Thursday, May 31, 2018

Swearing: a memoir.

Well, let me first just say that I began cursing as a small child. There is a small legendary story told in my family, about a time when I drove to California with my grandparents (is that correct? I was too small for this to be an actual memory, just two. My mother was having or had just had my little brother, and we were moving, so yes, I think it was my grandparents). Anyway: they had bought me a little set of stuff to do in the car that somehow involved scissors. The little plastic kind. Maybe it was paper dolls, which used to come with handy scissors, because you had to cut stuff out. (Bless these modern times! in which things come pre-cut-out, and thus you can play with them straight out of the box, instead of having to excise them from their papery origins!)

Cue a super-cute kid-swear: I am reported to have said, "These damn scissors simply won't cut!"

It's a very short journey from this adorable cursing to using the f word, with which I got comfortable as a freshman at BYU.
An interlude: 
BYU was a pretty weird place. 
1. Evening prayer in the dorms. Every evening? Seems improbable, but I think it actually was? 
2. I think the girls at the end of my hall smoked dope on the regular. 
3. You could legit get a pizza delivered through your window, courtesy of The Rusty Nail, which was across the street and down the way. (Also: I knew someone who saw some Osmonds at the 7-Eleven just next door to said pizzeria.) 
4. So. Much. Righteousness. 
...which made a perfect petri dish for people like me to experiment with lite wickedness, such as swearing.
At Ann Cannon's book launch tonight, she read a column about finding a swear box underneath one of her sons' beds, with a detailed list of all the possible swears and what they were worth, in terms of a dollar penalty. It was filled with IOUs, which were eventually supposed to be paid up and donated to a worthy charity. Mostly, though, just IOUs.

When we got home from this literary event, we picked up Game 1 of the NBA finals, Cavs v. Warriors--we got home just as the first half was ending. The second half started. Sometime early in the fourth quarter, a Cav who shall remain nameless missed a rebound he should have snagged and I swore up a blue streak.

"Maybe I need a swear box," I said. The historian laughed.

Well, that's probably never going to happen. However, I probably don't need to get exercised at an NBA game to the extent that a swear-dense utterance comes out of my mouth at an inconsequential missed rebound. (In my defense, the Cavs lost the game, and I am not [insert a density of swears] happy about it.)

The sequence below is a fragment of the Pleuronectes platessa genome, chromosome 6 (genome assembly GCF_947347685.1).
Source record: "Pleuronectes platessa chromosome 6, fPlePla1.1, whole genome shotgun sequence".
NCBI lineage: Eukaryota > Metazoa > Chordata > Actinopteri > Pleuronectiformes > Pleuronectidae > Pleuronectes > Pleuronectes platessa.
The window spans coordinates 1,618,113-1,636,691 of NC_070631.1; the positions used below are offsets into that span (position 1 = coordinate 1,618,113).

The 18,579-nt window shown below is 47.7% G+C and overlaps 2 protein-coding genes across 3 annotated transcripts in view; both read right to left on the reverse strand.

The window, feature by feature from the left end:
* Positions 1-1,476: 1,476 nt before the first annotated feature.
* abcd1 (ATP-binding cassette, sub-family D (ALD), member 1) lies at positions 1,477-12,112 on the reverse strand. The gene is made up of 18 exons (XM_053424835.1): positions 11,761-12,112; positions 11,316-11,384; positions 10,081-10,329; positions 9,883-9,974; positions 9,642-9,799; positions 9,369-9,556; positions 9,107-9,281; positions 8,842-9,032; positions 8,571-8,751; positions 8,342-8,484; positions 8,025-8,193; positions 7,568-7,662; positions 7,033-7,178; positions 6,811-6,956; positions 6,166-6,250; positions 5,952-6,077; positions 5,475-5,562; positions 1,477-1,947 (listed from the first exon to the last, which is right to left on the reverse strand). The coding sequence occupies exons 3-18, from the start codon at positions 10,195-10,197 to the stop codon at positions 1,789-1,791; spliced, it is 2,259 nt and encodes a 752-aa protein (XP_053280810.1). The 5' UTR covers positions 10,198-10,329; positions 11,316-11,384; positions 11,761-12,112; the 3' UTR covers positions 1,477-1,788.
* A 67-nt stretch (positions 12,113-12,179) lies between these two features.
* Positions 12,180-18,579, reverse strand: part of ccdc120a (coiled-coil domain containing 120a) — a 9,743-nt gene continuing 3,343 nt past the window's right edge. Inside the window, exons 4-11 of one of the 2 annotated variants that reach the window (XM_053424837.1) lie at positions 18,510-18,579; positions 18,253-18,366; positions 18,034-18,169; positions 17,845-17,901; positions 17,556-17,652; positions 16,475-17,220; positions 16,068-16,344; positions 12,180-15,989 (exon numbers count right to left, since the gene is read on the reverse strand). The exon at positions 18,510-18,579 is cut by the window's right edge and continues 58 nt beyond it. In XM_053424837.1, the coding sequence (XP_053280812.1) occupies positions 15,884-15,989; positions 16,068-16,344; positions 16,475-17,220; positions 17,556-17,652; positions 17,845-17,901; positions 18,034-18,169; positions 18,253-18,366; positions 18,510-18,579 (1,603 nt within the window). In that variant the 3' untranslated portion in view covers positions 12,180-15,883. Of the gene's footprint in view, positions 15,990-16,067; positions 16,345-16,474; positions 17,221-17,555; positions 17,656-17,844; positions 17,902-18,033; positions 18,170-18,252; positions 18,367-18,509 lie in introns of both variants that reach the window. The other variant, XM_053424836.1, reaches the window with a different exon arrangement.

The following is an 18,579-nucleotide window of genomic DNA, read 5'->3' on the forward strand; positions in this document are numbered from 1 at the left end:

I'd like my swearing to be mostly recreational, if I have anything to say about it. Do I? Have anything to say about it? I suppose I do.

I'm basically leaving the door open on whether I will reconsider my swearing ways, or whether--as with my erstwhile shopping moratorium or my desire/resolve to put away my clothes and/or not have more clothes than I can actually put away, let alone shoes, let alone books!--I will be a backslider and a fence sitter, etc., with regard to these and plenty of other self-improvements.

However, after hearing Ann Cannon talk about how writing a newspaper column helped her pay attention to her life--and also that keeping a blog, however intermittent, and something like the same effect--I swear that I am going to really, really try to blog. Which is to say: write. The world cannot be worse with just a little more writing, paying attention to my life, and turning that attention into words. Some of which will be swear words, but not most.


for Ann Cannon




6 comments:

  1. Well. THIS just made my morning. My day. Probs my week. And now I'm glad I lived at home when I went to BYU, so thanks for helping me achieve clarity on this point. At last. xoxox

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  2. Good stuff though I'd like to know the details about your F-word usage at BYU. I simply can't wrap my mind around feeling comfortable using this word at BYU even as senior. In my time (early 90s) that word was verboten. A harsh "fetch" just fine; a "Judas Priest" ok in duress. A "damn" maybe a "shit" in jest or after a bad fall, but a "fuck"...at least not in my on-campus BYU housing or even out on the mt bike trails with fellow BYU students.

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  3. I have this really strong urge to reply fuckin’ A, but that is perhaps too extreme a response?

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  4. who can say what is too extreme? I ask you: who??

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    Replies
    1. I still ask HOW? how were able to achieve such heights of paradox and confidence? How did you arrive there? did you experience any shame at all? I'm not even sure I could drop the F-bomb on the BYU campus today and I'm a fuckin atheist.

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